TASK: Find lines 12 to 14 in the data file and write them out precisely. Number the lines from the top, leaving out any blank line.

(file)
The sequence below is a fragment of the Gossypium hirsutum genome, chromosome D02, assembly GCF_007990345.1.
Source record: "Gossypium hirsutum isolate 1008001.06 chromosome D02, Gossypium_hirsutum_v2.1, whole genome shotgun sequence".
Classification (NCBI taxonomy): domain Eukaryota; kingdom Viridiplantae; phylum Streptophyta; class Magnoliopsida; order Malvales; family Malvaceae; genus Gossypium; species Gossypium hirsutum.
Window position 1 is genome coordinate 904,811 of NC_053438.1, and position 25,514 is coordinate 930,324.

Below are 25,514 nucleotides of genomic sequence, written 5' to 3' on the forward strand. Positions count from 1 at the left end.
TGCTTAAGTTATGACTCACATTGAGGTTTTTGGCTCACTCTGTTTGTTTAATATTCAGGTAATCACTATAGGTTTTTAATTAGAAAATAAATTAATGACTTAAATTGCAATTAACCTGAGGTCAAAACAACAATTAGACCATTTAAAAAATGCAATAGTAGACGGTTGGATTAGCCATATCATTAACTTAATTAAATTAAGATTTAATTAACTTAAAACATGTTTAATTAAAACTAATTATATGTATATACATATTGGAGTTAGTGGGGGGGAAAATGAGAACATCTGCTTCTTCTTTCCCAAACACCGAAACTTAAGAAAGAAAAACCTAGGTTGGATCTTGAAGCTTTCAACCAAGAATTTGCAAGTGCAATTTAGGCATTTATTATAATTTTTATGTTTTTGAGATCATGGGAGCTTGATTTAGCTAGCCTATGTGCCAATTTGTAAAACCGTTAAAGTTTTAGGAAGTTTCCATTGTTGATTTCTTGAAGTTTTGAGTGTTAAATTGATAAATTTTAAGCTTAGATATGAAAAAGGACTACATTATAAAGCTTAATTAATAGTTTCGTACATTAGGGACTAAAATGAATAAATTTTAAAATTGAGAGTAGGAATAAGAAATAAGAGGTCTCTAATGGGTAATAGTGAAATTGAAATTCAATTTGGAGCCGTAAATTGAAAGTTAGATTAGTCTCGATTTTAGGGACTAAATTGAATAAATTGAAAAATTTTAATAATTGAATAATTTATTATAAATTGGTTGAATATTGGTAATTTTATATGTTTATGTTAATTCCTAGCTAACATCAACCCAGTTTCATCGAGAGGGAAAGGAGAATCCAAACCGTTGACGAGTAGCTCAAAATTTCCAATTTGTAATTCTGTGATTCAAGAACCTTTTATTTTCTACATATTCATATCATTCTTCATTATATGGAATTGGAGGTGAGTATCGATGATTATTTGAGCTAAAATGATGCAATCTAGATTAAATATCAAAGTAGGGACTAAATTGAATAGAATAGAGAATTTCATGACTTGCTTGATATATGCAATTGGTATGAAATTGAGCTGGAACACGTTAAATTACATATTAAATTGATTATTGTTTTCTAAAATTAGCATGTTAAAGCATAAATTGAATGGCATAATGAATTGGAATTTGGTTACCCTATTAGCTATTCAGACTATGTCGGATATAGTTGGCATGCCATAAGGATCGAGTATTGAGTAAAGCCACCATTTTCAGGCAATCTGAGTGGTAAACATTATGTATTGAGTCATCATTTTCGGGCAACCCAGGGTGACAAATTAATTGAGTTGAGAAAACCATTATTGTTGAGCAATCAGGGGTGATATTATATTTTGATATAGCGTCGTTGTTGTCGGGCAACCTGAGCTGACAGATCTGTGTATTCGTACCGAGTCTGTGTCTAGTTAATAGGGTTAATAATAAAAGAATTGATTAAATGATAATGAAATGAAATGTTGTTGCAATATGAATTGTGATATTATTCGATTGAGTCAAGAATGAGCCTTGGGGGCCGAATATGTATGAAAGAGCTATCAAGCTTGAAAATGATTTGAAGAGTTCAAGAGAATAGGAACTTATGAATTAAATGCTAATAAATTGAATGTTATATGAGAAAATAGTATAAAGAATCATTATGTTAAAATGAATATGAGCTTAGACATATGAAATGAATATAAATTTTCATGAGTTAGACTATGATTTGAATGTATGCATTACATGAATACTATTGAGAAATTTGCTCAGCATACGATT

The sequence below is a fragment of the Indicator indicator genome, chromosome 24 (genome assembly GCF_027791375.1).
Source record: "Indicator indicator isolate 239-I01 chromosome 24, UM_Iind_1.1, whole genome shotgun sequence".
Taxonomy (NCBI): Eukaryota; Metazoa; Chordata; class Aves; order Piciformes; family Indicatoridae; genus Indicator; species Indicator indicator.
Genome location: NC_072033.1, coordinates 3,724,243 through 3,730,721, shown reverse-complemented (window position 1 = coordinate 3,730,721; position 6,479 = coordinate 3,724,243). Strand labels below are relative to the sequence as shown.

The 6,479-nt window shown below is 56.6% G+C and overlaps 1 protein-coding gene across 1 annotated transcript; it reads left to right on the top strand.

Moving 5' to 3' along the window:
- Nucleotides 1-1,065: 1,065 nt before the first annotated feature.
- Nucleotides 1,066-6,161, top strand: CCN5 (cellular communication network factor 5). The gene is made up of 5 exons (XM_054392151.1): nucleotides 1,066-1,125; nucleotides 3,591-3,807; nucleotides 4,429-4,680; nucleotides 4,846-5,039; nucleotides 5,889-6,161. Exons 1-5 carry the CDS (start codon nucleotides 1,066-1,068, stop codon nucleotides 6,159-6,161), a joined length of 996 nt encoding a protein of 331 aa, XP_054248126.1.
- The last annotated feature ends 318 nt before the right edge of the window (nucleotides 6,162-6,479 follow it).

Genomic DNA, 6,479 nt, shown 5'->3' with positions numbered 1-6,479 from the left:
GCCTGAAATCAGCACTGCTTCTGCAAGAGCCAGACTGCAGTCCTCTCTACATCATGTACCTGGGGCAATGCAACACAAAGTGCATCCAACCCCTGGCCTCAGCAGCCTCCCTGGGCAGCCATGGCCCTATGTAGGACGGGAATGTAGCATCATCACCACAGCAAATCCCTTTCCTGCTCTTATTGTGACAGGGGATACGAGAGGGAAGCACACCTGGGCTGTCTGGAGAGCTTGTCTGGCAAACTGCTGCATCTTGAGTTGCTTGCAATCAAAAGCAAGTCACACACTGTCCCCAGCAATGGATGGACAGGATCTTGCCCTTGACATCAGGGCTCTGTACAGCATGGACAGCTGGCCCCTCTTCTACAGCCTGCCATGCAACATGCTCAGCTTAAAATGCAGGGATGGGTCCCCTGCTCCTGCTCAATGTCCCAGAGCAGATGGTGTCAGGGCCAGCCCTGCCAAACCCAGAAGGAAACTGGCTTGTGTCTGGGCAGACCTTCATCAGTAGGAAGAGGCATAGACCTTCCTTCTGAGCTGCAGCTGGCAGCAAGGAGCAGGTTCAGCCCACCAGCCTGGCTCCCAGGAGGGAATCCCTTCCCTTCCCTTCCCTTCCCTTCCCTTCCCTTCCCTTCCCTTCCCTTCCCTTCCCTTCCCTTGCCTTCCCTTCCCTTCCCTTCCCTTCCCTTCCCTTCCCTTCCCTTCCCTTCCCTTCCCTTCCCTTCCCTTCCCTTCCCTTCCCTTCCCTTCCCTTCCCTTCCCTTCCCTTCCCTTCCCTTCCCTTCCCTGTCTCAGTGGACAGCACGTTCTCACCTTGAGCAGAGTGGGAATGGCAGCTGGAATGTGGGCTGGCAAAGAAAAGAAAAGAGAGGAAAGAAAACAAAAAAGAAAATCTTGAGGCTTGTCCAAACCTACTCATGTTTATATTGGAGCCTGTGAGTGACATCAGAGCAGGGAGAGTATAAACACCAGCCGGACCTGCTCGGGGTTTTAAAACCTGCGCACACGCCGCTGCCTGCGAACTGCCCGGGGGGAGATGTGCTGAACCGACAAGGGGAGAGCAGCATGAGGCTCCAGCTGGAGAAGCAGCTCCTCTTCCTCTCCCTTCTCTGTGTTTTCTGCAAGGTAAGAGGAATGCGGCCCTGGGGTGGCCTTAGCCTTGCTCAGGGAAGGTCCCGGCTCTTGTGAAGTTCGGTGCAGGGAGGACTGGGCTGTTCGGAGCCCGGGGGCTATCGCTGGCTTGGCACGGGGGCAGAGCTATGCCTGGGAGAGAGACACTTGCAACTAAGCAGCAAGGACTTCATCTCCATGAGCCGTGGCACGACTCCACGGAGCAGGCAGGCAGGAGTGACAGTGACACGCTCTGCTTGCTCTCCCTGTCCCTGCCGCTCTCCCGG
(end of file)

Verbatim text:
Moving 5' to 3' along the window:
- Nucleotides 1-1,065: 1,065 nt before the first annotated feature.
- Nucleotides 1,066-6,161, top strand: CCN5 (cellular communication network factor 5). The gene is made up of 5 exons (XM_054392151.1): nucleotides 1,066-1,125; nucleotides 3,591-3,807; nucleotides 4,429-4,680; nucleotides 4,846-5,039; nucleotides 5,889-6,161. Exons 1-5 carry the CDS (start codon nucleotides 1,066-1,068, stop codon nucleotides 6,159-6,161), a joined length of 996 nt encoding a protein of 331 aa, XP_054248126.1.